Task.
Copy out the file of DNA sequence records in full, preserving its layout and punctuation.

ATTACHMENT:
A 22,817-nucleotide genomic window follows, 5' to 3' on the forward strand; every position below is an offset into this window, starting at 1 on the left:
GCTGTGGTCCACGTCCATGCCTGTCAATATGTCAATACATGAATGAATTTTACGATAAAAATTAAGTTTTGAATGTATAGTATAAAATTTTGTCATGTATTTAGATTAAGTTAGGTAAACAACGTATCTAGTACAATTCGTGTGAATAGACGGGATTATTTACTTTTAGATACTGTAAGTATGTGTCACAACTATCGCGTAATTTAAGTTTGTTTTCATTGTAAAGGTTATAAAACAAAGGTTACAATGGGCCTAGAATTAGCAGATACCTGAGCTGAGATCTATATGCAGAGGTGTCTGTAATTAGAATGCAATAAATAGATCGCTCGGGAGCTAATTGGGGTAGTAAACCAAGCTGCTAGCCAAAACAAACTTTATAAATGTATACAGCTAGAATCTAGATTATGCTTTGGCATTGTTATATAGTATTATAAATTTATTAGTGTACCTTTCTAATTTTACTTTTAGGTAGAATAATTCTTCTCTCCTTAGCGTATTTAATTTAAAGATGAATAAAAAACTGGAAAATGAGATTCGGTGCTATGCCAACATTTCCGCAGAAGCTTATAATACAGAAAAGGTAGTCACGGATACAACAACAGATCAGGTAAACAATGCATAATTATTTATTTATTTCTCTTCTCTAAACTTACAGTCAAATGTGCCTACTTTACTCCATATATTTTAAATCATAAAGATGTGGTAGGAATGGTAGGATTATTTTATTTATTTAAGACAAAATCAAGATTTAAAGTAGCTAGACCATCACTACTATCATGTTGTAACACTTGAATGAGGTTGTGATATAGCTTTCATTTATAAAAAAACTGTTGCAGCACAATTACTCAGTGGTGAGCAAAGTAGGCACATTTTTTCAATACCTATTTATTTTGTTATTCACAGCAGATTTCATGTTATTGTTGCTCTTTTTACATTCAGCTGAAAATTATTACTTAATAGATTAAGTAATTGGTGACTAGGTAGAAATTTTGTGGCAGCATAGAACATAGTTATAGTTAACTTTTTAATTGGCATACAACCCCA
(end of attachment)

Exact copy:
A 22,817-nucleotide genomic window follows, 5' to 3' on the forward strand; every position below is an offset into this window, starting at 1 on the left:
GCTGTGGTCCACGTCCATGCCTGTCAATATGTCAATACATGAATGAATTTTACGATAAAAATTAAGTTTTGAATGTATAGTATAAAATTTTGTCATGTATTTAGATTAAGTTAGGTAAACAACGTATCTAGTACAATTCGTGTGAATAGACGGGATTATTTACTTTTAGATACTGTAAGTATGTGTCACAACTATCGCGTAATTTAAGTTTGTTTTCATTGTAAAGGTTATAAAACAAAGGTTACAATGGGCCTAGAATTAGCAGATACCTGAGCTGAGATCTATATGCAGAGGTGTCTGTAATTAGAATGCAATAAATAGATCGCTCGGGAGCTAATTGGGGTAGTAAACCAAGCTGCTAGCCAAAACAAACTTTATAAATGTATACAGCTAGAATCTAGATTATGCTTTGGCATTGTTATATAGTATTATAAATTTATTAGTGTACCTTTCTAATTTTACTTTTAGGTAGAATAATTCTTCTCTCCTTAGCGTATTTAATTTAAAGATGAATAAAAAACTGGAAAATGAGATTCGGTGCTATGCCAACATTTCCGCAGAAGCTTATAATACAGAAAAGGTAGTCACGGATACAACAACAGATCAGGTAAACAATGCATAATTATTTATTTATTTCTCTTCTCTAAACTTACAGTCAAATGTGCCTACTTTACTCCATATATTTTAAATCATAAAGATGTGGTAGGAATGGTAGGATTATTTTATTTATTTAAGACAAAATCAAGATTTAAAGTAGCTAGACCATCACTACTATCATGTTGTAACACTTGAATGAGGTTGTGATATAGCTTTCATTTATAAAAAAACTGTTGCAGCACAATTACTCAGTGGTGAGCAAAGTAGGCACATTTTTTCAATACCTATTTATTTTGTTATTCACAGCAGATTTCATGTTATTGTTGCTCTTTTTACATTCAGCTGAAAATTATTACTTAATAGATTAAGTAATTGGTGACTAGGTAGAAATTTTGTGGCAGCATAGAACATAGTTATAGTTAACTTTTTAATTGGCATACAACCCCA